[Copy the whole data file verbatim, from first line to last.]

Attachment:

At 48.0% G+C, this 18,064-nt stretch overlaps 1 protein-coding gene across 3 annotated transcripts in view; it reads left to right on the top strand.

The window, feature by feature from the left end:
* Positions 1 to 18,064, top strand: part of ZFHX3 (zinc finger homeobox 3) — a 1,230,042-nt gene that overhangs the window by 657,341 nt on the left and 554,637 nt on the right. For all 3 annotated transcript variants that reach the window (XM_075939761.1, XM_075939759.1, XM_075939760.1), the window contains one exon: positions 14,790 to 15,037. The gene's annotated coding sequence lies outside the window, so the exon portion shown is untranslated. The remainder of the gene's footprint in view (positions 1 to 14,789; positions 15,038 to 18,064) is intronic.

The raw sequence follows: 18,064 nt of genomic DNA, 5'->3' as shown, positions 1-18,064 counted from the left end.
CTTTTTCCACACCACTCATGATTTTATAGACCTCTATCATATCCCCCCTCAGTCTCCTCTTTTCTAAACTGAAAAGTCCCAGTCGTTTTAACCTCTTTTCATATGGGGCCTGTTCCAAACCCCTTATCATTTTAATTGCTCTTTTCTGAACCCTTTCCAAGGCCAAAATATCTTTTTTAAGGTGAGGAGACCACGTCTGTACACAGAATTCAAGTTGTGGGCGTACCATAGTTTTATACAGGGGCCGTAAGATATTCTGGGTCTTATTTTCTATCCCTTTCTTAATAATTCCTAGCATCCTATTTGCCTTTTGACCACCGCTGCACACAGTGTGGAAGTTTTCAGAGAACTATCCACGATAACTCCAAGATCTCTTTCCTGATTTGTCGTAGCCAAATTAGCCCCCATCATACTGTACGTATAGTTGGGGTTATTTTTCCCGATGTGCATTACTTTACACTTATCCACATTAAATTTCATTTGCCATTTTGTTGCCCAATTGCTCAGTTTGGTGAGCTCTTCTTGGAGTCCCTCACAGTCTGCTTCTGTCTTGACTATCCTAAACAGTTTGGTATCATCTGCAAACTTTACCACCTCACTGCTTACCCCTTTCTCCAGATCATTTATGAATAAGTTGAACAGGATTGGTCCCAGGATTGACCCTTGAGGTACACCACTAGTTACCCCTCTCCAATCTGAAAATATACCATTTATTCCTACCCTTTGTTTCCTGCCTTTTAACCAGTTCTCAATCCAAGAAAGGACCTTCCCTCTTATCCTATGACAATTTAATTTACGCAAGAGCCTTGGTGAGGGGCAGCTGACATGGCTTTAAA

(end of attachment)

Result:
At 48.0% G+C, this 18,064-nt stretch overlaps 1 protein-coding gene across 3 annotated transcripts in view; it reads left to right on the top strand.

The window, feature by feature from the left end:
* Positions 1 to 18,064, top strand: part of ZFHX3 (zinc finger homeobox 3) — a 1,230,042-nt gene that overhangs the window by 657,341 nt on the left and 554,637 nt on the right. For all 3 annotated transcript variants that reach the window (XM_075939761.1, XM_075939759.1, XM_075939760.1), the window contains one exon: positions 14,790 to 15,037. The gene's annotated coding sequence lies outside the window, so the exon portion shown is untranslated. The remainder of the gene's footprint in view (positions 1 to 14,789; positions 15,038 to 18,064) is intronic.

The raw sequence follows: 18,064 nt of genomic DNA, 5'->3' as shown, positions 1-18,064 counted from the left end.
CTTTTTCCACACCACTCATGATTTTATAGACCTCTATCATATCCCCCCTCAGTCTCCTCTTTTCTAAACTGAAAAGTCCCAGTCGTTTTAACCTCTTTTCATATGGGGCCTGTTCCAAACCCCTTATCATTTTAATTGCTCTTTTCTGAACCCTTTCCAAGGCCAAAATATCTTTTTTAAGGTGAGGAGACCACGTCTGTACACAGAATTCAAGTTGTGGGCGTACCATAGTTTTATACAGGGGCCGTAAGATATTCTGGGTCTTATTTTCTATCCCTTTCTTAATAATTCCTAGCATCCTATTTGCCTTTTGACCACCGCTGCACACAGTGTGGAAGTTTTCAGAGAACTATCCACGATAACTCCAAGATCTCTTTCCTGATTTGTCGTAGCCAAATTAGCCCCCATCATACTGTACGTATAGTTGGGGTTATTTTTCCCGATGTGCATTACTTTACACTTATCCACATTAAATTTCATTTGCCATTTTGTTGCCCAATTGCTCAGTTTGGTGAGCTCTTCTTGGAGTCCCTCACAGTCTGCTTCTGTCTTGACTATCCTAAACAGTTTGGTATCATCTGCAAACTTTACCACCTCACTGCTTACCCCTTTCTCCAGATCATTTATGAATAAGTTGAACAGGATTGGTCCCAGGATTGACCCTTGAGGTACACCACTAGTTACCCCTCTCCAATCTGAAAATATACCATTTATTCCTACCCTTTGTTTCCTGCCTTTTAACCAGTTCTCAATCCAAGAAAGGACCTTCCCTCTTATCCTATGACAATTTAATTTACGCAAGAGCCTTGGTGAGGGGCAGCTGACATGGCTTTAAA